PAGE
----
Snaefellsjokull Glacier

Unfortunately, there are no camping grounds near the National Park, however, hikers and cyclists can stay one single night in their tent if they desire. Arnarstapi, however, does have a campsite available and there are various hotels and restaurants available in Hellnar and Búðir. If you venture out to other nearby areas, you will find accommodations and food too. You can have access to swimming pools, supermarkets and more in the nearby villages.

If you are planning a visit to Iceland, make sure you schedule a trip to the Snaefellsjokull National Park.

 Snaefellsjokull National Park.

Travel Guide Iceland Team – Reykjavík (Iceland)

When is the best time to visit Iceland?

Like most destinations, Iceland has a busy tourist season that runs from the middle of June through August. The natives believe that tourists miss out on a lot by not visiting outside that time. Spring offers plenty of tourist activities, as does winter and fall. It also helps that the cost of everything from flights, car rentals, accommodations are less, too. Winter is the ideal time to see the Aurora Borealis, and Icelanders love Christmas. Those who do visit at that time of year usually choose Reykjavik, as it is central to all kinds of great tourist activities.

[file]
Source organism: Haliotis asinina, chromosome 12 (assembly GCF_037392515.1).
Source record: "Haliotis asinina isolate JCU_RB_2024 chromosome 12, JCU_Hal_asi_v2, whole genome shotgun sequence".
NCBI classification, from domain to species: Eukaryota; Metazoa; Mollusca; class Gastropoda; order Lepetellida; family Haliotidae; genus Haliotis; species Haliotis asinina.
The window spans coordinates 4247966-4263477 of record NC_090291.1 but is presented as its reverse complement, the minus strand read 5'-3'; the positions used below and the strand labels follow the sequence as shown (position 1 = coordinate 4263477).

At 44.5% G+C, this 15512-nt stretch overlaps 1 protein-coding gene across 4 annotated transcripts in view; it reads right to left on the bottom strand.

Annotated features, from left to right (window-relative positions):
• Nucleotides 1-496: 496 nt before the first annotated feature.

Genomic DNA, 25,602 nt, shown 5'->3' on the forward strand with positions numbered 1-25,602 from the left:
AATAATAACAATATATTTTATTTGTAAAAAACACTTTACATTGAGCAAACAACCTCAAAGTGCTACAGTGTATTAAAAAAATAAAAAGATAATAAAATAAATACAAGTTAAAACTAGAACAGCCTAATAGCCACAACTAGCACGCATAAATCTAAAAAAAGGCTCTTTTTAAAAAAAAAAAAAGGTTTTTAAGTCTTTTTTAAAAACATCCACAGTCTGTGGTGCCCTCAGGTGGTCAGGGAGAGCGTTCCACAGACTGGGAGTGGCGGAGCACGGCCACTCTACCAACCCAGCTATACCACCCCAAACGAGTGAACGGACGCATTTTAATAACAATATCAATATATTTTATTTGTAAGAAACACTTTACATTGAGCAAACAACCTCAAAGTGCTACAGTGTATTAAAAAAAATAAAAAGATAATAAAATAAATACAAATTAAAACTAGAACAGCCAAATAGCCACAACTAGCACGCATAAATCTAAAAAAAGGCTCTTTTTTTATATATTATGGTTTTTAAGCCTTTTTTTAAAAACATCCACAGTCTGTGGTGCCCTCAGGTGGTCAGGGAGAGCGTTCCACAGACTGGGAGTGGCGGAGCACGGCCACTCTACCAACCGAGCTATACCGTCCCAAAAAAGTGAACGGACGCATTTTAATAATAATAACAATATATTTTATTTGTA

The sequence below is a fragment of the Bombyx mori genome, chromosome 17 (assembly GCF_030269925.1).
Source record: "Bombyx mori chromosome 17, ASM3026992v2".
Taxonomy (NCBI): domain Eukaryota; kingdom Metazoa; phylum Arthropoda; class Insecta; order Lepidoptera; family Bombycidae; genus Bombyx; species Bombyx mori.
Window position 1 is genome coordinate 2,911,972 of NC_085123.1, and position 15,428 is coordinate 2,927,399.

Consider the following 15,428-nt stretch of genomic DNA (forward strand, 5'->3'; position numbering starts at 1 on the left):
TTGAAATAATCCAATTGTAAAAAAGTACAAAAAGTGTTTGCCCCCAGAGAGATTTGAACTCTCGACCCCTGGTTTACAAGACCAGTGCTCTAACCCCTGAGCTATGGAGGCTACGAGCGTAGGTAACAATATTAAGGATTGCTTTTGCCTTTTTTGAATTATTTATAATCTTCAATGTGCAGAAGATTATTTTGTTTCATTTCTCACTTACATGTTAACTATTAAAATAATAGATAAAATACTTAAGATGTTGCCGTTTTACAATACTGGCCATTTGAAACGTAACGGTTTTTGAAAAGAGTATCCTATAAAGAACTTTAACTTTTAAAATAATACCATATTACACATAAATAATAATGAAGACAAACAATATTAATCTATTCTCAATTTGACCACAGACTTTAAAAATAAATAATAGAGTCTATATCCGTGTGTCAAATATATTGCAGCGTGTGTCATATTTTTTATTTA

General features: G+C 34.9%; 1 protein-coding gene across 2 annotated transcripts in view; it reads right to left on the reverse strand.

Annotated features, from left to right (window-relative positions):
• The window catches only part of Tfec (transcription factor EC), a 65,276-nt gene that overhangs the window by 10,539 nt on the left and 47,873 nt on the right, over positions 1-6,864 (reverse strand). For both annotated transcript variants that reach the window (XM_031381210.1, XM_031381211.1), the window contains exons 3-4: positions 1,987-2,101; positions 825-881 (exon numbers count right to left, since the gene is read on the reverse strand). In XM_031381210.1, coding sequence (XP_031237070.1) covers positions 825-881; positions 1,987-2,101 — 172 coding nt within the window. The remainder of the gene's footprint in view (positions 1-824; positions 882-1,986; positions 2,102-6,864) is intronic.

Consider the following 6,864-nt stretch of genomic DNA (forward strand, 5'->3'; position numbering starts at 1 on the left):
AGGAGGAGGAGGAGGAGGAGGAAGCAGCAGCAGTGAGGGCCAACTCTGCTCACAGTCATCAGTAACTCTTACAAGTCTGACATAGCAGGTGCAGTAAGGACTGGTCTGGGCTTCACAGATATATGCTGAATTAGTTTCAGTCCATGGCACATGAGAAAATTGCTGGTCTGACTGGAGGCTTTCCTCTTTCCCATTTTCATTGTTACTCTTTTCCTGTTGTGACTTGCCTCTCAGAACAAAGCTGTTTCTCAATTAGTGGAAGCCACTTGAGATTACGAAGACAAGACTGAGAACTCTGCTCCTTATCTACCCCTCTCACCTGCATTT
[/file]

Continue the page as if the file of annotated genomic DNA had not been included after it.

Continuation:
When is the best time to visit Iceland?

All of that said, there is a reason why the busy season is so popular. Many of the adventure trips that are available in Iceland close for the season in September. Out in the hinterlands, the roads usually shut down from October through to mid-May, with some staying closed till July. Precipitation picks up in September, and hits its peak between October and February. The driving rains and heavy storms during that time put many people off.